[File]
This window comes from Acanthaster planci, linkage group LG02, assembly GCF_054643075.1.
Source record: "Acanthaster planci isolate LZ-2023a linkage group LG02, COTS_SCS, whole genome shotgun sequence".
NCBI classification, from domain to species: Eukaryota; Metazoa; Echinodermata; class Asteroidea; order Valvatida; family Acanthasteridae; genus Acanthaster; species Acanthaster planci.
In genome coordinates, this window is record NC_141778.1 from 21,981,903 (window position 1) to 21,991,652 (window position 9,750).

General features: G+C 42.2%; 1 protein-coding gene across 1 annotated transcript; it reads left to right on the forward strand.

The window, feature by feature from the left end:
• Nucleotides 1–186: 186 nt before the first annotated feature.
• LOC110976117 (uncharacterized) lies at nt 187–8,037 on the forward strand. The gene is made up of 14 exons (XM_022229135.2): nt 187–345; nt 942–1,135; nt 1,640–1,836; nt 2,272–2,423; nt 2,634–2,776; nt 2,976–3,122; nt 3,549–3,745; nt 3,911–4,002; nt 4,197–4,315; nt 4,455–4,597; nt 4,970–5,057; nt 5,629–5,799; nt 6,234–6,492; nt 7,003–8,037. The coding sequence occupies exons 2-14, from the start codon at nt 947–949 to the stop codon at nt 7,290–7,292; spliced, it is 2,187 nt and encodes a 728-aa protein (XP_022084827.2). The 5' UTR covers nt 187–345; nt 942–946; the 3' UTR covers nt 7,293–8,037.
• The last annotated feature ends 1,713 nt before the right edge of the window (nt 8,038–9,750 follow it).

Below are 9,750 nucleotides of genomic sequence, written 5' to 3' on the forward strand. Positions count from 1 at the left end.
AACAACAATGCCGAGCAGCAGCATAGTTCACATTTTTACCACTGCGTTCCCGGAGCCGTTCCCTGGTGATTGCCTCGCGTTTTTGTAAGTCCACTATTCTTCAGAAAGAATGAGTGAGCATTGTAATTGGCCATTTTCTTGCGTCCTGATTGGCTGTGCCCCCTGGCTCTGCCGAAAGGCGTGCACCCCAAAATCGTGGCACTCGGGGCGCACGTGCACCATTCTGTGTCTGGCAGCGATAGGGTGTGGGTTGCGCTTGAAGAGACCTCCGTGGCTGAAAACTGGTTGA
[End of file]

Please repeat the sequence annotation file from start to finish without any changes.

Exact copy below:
This window comes from Acanthaster planci, linkage group LG02, assembly GCF_054643075.1.
Source record: "Acanthaster planci isolate LZ-2023a linkage group LG02, COTS_SCS, whole genome shotgun sequence".
NCBI classification, from domain to species: Eukaryota; Metazoa; Echinodermata; class Asteroidea; order Valvatida; family Acanthasteridae; genus Acanthaster; species Acanthaster planci.
In genome coordinates, this window is record NC_141778.1 from 21,981,903 (window position 1) to 21,991,652 (window position 9,750).

General features: G+C 42.2%; 1 protein-coding gene across 1 annotated transcript; it reads left to right on the forward strand.

The window, feature by feature from the left end:
• Nucleotides 1–186: 186 nt before the first annotated feature.
• LOC110976117 (uncharacterized) lies at nt 187–8,037 on the forward strand. The gene is made up of 14 exons (XM_022229135.2): nt 187–345; nt 942–1,135; nt 1,640–1,836; nt 2,272–2,423; nt 2,634–2,776; nt 2,976–3,122; nt 3,549–3,745; nt 3,911–4,002; nt 4,197–4,315; nt 4,455–4,597; nt 4,970–5,057; nt 5,629–5,799; nt 6,234–6,492; nt 7,003–8,037. The coding sequence occupies exons 2-14, from the start codon at nt 947–949 to the stop codon at nt 7,290–7,292; spliced, it is 2,187 nt and encodes a 728-aa protein (XP_022084827.2). The 5' UTR covers nt 187–345; nt 942–946; the 3' UTR covers nt 7,293–8,037.
• The last annotated feature ends 1,713 nt before the right edge of the window (nt 8,038–9,750 follow it).

Below are 9,750 nucleotides of genomic sequence, written 5' to 3' on the forward strand. Positions count from 1 at the left end.
AACAACAATGCCGAGCAGCAGCATAGTTCACATTTTTACCACTGCGTTCCCGGAGCCGTTCCCTGGTGATTGCCTCGCGTTTTTGTAAGTCCACTATTCTTCAGAAAGAATGAGTGAGCATTGTAATTGGCCATTTTCTTGCGTCCTGATTGGCTGTGCCCCCTGGCTCTGCCGAAAGGCGTGCACCCCAAAATCGTGGCACTCGGGGCGCACGTGCACCATTCTGTGTCTGGCAGCGATAGGGTGTGGGTTGCGCTTGAAGAGACCTCCGTGGCTGAAAACTGGTTGA